BY MARK LEAHY, Web Editior
The first chapter of Cynthia Ozick’s A Din in the Head: Essays is, among other things, a beautiful elegy for Susan Sontag. One of the things that has always struck me about Sontag is the love and admiration she elicits from other writers:
In another photograph, dated 1975, she is lying on her back, hands under her head, with strongly traced Picasso eyelids and serene lips less curled than Mona Lisa’s: beautiful at forty-two. Like any celebrity, she could be watched as she aged. Ultimately there came the signature white slash through the blackened forelock, and the face grew not harder but hardier (despite recurrent illness, throughout which she was inordinately courageous).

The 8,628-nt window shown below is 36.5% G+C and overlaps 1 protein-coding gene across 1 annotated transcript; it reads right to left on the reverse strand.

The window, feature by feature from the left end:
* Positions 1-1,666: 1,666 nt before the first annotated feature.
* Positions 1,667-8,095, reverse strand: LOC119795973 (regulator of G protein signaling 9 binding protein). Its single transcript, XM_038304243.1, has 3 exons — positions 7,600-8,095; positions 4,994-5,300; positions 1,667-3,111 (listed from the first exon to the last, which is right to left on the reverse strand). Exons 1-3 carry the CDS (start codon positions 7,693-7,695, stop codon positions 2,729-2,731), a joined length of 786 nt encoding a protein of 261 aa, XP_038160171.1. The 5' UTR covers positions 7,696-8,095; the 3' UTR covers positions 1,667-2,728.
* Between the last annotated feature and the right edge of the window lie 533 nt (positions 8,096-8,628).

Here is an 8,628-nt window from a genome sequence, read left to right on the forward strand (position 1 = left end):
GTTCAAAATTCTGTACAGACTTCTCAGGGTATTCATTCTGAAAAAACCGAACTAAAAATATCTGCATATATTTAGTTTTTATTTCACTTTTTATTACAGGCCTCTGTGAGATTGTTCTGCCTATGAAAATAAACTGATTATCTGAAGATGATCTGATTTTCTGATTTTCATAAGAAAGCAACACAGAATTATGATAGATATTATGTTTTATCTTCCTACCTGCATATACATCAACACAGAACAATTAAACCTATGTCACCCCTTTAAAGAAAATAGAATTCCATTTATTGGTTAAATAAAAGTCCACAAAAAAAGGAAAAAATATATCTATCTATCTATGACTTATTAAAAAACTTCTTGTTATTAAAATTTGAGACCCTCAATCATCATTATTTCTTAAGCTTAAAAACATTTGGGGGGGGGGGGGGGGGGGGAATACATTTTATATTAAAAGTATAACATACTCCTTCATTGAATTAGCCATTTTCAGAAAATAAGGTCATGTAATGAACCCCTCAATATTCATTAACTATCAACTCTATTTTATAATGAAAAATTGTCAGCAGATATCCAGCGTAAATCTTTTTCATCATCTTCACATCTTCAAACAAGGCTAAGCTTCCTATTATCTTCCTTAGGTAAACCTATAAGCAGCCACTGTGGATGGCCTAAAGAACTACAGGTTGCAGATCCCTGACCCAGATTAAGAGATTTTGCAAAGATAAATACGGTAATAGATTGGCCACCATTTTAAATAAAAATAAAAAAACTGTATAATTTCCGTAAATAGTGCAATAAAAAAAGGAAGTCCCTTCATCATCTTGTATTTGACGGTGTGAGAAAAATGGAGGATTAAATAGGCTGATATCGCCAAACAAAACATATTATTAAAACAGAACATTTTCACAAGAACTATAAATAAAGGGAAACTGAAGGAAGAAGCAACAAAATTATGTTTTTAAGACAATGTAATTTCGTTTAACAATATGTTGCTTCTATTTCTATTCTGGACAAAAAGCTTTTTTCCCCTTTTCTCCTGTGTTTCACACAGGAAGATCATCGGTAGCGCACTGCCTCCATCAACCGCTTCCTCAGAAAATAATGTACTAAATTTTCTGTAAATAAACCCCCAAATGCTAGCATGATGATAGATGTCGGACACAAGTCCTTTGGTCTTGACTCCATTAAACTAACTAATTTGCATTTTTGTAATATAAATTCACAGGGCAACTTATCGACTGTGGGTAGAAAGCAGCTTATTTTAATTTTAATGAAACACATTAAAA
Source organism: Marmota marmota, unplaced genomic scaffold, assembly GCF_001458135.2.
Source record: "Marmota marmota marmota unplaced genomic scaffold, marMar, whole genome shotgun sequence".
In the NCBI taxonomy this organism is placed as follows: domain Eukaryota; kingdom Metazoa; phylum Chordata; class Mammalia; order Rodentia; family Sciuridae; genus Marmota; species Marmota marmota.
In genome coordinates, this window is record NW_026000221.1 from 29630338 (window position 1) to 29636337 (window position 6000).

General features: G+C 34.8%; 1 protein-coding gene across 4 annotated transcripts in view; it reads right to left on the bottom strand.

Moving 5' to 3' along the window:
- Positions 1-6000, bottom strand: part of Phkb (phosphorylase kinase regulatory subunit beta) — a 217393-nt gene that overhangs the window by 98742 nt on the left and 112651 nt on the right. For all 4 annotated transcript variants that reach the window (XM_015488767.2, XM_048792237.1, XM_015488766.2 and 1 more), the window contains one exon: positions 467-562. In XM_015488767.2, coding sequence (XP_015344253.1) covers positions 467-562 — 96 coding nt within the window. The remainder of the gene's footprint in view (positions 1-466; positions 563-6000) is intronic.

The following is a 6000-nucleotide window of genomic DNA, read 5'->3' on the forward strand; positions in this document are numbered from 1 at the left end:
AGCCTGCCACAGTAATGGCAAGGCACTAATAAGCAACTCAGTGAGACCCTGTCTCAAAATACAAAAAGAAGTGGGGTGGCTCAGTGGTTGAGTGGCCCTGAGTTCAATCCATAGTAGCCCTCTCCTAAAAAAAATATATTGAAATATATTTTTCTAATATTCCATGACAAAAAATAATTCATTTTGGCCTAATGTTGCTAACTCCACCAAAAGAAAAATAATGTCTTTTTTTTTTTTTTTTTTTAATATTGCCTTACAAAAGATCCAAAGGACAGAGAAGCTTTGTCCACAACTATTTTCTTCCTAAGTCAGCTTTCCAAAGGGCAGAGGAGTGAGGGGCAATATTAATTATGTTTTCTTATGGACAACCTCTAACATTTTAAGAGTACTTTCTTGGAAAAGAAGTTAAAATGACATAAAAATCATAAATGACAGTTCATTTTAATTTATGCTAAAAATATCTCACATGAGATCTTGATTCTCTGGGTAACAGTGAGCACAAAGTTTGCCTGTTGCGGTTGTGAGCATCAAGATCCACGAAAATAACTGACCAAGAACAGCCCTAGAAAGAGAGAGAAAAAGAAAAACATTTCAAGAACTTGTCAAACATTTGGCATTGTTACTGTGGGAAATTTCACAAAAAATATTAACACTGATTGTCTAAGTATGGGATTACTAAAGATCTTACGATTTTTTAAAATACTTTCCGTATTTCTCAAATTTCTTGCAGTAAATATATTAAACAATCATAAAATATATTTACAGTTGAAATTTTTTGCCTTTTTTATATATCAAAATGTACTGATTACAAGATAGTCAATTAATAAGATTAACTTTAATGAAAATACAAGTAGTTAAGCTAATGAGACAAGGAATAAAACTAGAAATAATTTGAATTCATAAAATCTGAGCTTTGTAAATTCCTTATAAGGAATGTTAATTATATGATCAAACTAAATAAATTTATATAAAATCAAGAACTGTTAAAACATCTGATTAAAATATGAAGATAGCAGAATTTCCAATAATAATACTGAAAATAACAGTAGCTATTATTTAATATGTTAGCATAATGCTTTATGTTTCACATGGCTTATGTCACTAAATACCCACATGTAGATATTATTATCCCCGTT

Ozick does a wonderful job evoking the young Sontag, sketching in the impact of “Notes on Camp” and “Against Interpretation” on the critical lanscape, and then moving ahead years later to an older Sontag looking back on those works. The NYT also has a review of Ozick’s book, by Walter Kirn.